Ease of doing business
According to the 2020 version of the ease of doing business world index, the UK is currently in 8th position globally. This index was created jointly by three leading economists at the World Bank Group. Clearly the UK remains a preferred country in which set to up a business or to invest in. This article explores some of the corporate tax reasons that enhance the UK’s favoured status.
Corporation tax rate
The UK has one of the lowest corporation tax rates in the G20. The rate is currently 19%, greater only than Singapore and Switzerland. Whilst the rate will rise to a maximum of 25% in 2023, it will still be among the lower G20 rates.
Corporate tax advantages
- Dividends received by UK companies are generally free of corporation tax.
- There are no withholding taxes on dividends paid. This is irrespective of where the shareholder is resident and irrespective of the nature of the shareholder, e.g. an individual, another company (UK or non-resident), a trust, foundation or any other.
- The UK is purported to have the largest Double Tax Agreement network in the world. The consequence of this is much reduced, and often nil, withholding taxes levied by foreign subsidiaries of UK companies on dividends paid to the UK parent, as well as on other profit extraction payments such as interest and royalties.
The result of the above is very low or even no taxes on the flow of income through a UK company from a subsidiary right up to its shareholder.
Substantial shareholding exemption (SSE)
A UK company disposing of its holding in an underlying company will qualify for the SSE. This will exempt the UK company from corporation tax on any gain made on disposal, subject to conditions. The conditions are:
- The investing company must own at least 10% of the investee company.
- The 10% shareholding must have been held for at least a continuous period of 12 months beginning in the 6 years before the disposal.
- The investee company must be a trading company or the holding company of a trading group/subgroup.
- Involvement in trading activities must have continued throughout the above 12- month period.
Under limited circumstances, there is a post-disposal trading requirement.
The trading requirement means that the trading activity of the relevant company should comprise at least 80% of its total activity. In determining this, the UK’s tax authorities (HMRC) will consider all of the following criteria:
- Asset value.
- Time spent by officers and employees.
- The company's history.
A few specific tax reliefs
The Annual Investment Allowance (AIA)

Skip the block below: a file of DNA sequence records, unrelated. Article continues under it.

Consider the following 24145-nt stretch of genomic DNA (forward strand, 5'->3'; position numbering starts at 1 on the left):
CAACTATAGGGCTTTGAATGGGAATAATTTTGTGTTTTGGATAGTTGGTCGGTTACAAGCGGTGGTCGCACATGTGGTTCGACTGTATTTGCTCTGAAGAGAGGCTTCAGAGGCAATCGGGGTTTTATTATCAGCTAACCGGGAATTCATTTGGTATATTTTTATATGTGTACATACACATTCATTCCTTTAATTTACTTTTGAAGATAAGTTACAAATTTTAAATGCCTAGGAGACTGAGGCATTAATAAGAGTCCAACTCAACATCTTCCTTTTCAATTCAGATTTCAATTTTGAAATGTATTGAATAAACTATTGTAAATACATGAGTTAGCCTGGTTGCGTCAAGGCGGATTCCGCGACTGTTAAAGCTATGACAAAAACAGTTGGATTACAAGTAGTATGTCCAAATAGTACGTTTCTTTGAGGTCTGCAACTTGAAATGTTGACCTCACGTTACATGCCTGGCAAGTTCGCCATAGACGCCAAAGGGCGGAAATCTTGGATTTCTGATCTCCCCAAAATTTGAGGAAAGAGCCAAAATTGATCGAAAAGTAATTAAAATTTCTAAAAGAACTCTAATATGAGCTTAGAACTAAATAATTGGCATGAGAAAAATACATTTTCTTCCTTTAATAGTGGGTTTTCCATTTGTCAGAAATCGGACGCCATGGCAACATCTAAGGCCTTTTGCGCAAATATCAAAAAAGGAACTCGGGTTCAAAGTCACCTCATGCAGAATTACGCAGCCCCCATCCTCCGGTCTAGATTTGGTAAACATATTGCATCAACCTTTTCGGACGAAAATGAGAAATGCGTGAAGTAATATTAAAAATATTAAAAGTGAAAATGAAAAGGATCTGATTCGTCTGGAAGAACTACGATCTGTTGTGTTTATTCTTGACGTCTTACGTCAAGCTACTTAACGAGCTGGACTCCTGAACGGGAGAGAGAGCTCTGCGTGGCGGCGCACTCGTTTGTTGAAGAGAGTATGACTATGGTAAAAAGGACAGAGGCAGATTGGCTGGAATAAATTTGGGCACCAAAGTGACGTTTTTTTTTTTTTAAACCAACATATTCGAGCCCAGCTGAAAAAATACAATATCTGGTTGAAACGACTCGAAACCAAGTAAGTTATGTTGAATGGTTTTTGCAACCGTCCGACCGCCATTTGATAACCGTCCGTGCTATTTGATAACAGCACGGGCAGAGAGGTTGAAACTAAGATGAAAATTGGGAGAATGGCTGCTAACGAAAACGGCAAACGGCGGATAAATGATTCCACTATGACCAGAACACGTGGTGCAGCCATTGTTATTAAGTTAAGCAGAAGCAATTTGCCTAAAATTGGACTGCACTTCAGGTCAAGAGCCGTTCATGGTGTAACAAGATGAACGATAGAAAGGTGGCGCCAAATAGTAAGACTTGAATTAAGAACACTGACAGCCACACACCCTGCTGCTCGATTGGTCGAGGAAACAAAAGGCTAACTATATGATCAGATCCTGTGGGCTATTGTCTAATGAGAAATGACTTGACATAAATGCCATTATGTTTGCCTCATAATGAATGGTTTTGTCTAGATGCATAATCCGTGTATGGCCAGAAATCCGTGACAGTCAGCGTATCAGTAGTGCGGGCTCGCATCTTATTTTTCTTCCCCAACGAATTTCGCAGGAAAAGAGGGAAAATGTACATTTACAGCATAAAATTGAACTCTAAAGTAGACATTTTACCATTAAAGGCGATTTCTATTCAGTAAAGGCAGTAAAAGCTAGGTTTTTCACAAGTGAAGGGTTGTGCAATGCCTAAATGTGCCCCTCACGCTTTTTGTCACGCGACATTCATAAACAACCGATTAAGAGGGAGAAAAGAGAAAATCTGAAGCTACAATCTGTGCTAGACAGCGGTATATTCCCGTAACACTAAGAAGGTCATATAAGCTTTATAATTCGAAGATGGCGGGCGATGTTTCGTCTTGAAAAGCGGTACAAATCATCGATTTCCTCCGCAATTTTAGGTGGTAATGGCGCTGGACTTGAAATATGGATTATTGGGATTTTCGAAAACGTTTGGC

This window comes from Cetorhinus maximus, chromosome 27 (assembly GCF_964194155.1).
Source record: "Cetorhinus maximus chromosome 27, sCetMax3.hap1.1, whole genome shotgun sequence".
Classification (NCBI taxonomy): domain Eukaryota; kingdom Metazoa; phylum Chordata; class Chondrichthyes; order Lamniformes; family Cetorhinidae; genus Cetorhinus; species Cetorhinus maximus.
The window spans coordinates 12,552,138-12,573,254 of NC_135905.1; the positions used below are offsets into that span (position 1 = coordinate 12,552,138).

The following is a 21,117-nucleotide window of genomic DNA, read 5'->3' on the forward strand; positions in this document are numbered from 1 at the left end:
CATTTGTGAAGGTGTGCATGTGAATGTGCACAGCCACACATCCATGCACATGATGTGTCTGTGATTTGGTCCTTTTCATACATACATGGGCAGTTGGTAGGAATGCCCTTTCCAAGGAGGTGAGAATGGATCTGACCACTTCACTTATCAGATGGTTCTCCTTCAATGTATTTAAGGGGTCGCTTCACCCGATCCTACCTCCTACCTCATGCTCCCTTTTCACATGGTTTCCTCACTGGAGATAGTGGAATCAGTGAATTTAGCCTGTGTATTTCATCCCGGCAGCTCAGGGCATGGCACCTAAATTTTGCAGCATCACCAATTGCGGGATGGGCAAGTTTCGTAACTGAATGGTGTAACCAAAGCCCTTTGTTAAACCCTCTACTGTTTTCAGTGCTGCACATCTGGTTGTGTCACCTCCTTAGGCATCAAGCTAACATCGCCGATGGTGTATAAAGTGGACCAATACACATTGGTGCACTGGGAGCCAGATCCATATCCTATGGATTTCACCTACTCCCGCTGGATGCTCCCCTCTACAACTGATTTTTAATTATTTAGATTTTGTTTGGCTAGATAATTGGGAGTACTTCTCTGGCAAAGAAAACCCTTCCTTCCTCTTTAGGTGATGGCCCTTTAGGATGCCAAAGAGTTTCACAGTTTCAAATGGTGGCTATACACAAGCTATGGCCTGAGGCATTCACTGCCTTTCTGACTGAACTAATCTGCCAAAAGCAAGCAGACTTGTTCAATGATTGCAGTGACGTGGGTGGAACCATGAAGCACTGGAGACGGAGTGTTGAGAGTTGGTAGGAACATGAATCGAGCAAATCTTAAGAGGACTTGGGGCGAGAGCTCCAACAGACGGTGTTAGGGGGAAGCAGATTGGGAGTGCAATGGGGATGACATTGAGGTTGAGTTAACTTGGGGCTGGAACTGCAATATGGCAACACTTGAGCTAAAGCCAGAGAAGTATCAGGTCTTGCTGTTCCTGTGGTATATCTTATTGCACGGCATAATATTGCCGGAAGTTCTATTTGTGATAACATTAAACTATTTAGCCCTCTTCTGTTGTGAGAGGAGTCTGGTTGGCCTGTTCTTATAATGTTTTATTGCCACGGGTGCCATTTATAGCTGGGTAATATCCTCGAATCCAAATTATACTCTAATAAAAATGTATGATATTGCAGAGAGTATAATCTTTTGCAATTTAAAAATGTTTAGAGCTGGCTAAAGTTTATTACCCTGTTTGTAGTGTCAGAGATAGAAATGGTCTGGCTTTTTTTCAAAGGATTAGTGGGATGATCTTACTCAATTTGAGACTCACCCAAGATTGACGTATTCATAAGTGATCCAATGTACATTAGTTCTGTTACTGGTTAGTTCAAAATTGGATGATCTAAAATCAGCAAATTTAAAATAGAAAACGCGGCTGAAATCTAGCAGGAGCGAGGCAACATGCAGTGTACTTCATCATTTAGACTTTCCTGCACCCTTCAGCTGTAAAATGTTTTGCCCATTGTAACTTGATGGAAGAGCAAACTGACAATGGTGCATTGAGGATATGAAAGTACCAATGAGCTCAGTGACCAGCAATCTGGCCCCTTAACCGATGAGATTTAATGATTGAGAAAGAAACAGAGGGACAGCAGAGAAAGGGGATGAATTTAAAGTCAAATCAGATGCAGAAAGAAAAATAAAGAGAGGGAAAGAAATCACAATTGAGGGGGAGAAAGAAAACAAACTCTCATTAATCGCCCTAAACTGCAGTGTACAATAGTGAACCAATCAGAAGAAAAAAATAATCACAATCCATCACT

This grants the UK a 100% tax deduction for the cost of qualifying capital expenditure in the year of acquisition. There is an annual limit for such expenditure of £1 million (up from £200,000 a few years back) but, subject to further conformation, possibly reverting to £200,000 in 2022. There is currently in place, until April 2023, a new super deduction of 130% for many capital expenditure categories of fixed assets.
Research & Development (R&D) Relief
R&D relief is given in two different ways, either by an enhanced deduction for corporation tax purposes or by a payable tax credit. Both are acknowledged as among the most generous tax reliefs in global corporate tax.
The enhanced deduction consists of an additional 130% deduction from profits subject to corporation tax of qualifying R&D expenditure. At the current tax rate of 19%, this equates to an additional tax saving of 24.7% of such expenditure. If the company is loss-making, the expenditure can be carried forward to be used in a future tax year or can be converted into a repayable tax credit. The credit is equal to 14.5% of 230% of the qualifying expenditure.
The UK Patent Box
The Patent Box regime is a corporation tax relief that gives a reduced rate of tax of 10% on profits earned from a company's patented and other innovations.
Qualifying income includes the sale of patented items, licensed-in patent rights, and compensation income from infringement of owned rights.
To calculate the tax relief, routine profits are deducted from total profits to arrive at “qualifying residual profit”. Smaller companies, i.e. those with a qualifying residual profit of less than £1 million, may then deduct 25% for marketing asset return from residual profits. Larger companies have a different basis of calculation. In both cases, the balance is taxed at 10%.
Gerald Edelman has expertise in working with businesses worldwide, handling international tax matters for inward-investing companies of all sizes, from start-ups to large corporations and multinationals, as well as high-net-worth individuals and their families and trusted advisors, across a broad range of industry sectors.
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